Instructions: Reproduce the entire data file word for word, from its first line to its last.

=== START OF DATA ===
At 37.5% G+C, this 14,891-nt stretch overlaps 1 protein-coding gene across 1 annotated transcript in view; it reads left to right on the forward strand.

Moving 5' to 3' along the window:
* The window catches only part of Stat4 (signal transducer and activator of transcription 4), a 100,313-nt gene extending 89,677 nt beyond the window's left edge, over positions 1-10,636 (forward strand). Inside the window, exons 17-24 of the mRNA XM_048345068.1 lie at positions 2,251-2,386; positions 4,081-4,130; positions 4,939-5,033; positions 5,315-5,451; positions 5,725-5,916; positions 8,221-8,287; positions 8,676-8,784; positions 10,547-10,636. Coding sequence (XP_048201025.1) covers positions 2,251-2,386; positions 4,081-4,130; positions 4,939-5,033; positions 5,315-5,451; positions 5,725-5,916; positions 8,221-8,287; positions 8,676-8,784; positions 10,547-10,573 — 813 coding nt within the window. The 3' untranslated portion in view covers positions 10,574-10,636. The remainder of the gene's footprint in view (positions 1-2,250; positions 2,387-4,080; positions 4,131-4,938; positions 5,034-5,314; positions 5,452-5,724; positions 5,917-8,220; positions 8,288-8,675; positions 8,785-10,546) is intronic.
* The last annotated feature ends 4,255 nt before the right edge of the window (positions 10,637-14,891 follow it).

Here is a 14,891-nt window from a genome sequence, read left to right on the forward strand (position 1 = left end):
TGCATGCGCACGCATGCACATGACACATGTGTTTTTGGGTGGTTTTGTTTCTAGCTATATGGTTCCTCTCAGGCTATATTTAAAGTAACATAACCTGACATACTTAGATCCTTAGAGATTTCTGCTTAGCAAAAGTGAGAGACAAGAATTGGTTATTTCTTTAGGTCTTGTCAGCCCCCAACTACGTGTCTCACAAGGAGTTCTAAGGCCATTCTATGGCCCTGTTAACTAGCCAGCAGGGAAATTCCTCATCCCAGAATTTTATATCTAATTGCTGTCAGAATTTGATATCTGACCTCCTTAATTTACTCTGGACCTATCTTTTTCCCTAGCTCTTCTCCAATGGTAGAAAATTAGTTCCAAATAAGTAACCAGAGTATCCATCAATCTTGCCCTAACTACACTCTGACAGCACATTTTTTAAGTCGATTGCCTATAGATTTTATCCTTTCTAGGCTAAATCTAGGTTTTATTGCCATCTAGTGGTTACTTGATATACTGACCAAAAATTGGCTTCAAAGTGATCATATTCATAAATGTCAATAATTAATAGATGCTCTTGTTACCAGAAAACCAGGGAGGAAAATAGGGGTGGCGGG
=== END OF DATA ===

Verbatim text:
At 37.5% G+C, this 14,891-nt stretch overlaps 1 protein-coding gene across 1 annotated transcript in view; it reads left to right on the forward strand.

Moving 5' to 3' along the window:
* The window catches only part of Stat4 (signal transducer and activator of transcription 4), a 100,313-nt gene extending 89,677 nt beyond the window's left edge, over positions 1-10,636 (forward strand). Inside the window, exons 17-24 of the mRNA XM_048345068.1 lie at positions 2,251-2,386; positions 4,081-4,130; positions 4,939-5,033; positions 5,315-5,451; positions 5,725-5,916; positions 8,221-8,287; positions 8,676-8,784; positions 10,547-10,636. Coding sequence (XP_048201025.1) covers positions 2,251-2,386; positions 4,081-4,130; positions 4,939-5,033; positions 5,315-5,451; positions 5,725-5,916; positions 8,221-8,287; positions 8,676-8,784; positions 10,547-10,573 — 813 coding nt within the window. The 3' untranslated portion in view covers positions 10,574-10,636. The remainder of the gene's footprint in view (positions 1-2,250; positions 2,387-4,080; positions 4,131-4,938; positions 5,034-5,314; positions 5,452-5,724; positions 5,917-8,220; positions 8,288-8,675; positions 8,785-10,546) is intronic.
* The last annotated feature ends 4,255 nt before the right edge of the window (positions 10,637-14,891 follow it).

Here is a 14,891-nt window from a genome sequence, read left to right on the forward strand (position 1 = left end):
TGCATGCGCACGCATGCACATGACACATGTGTTTTTGGGTGGTTTTGTTTCTAGCTATATGGTTCCTCTCAGGCTATATTTAAAGTAACATAACCTGACATACTTAGATCCTTAGAGATTTCTGCTTAGCAAAAGTGAGAGACAAGAATTGGTTATTTCTTTAGGTCTTGTCAGCCCCCAACTACGTGTCTCACAAGGAGTTCTAAGGCCATTCTATGGCCCTGTTAACTAGCCAGCAGGGAAATTCCTCATCCCAGAATTTTATATCTAATTGCTGTCAGAATTTGATATCTGACCTCCTTAATTTACTCTGGACCTATCTTTTTCCCTAGCTCTTCTCCAATGGTAGAAAATTAGTTCCAAATAAGTAACCAGAGTATCCATCAATCTTGCCCTAACTACACTCTGACAGCACATTTTTTAAGTCGATTGCCTATAGATTTTATCCTTTCTAGGCTAAATCTAGGTTTTATTGCCATCTAGTGGTTACTTGATATACTGACCAAAAATTGGCTTCAAAGTGATCATATTCATAAATGTCAATAATTAATAGATGCTCTTGTTACCAGAAAACCAGGGAGGAAAATAGGGGTGGCGGG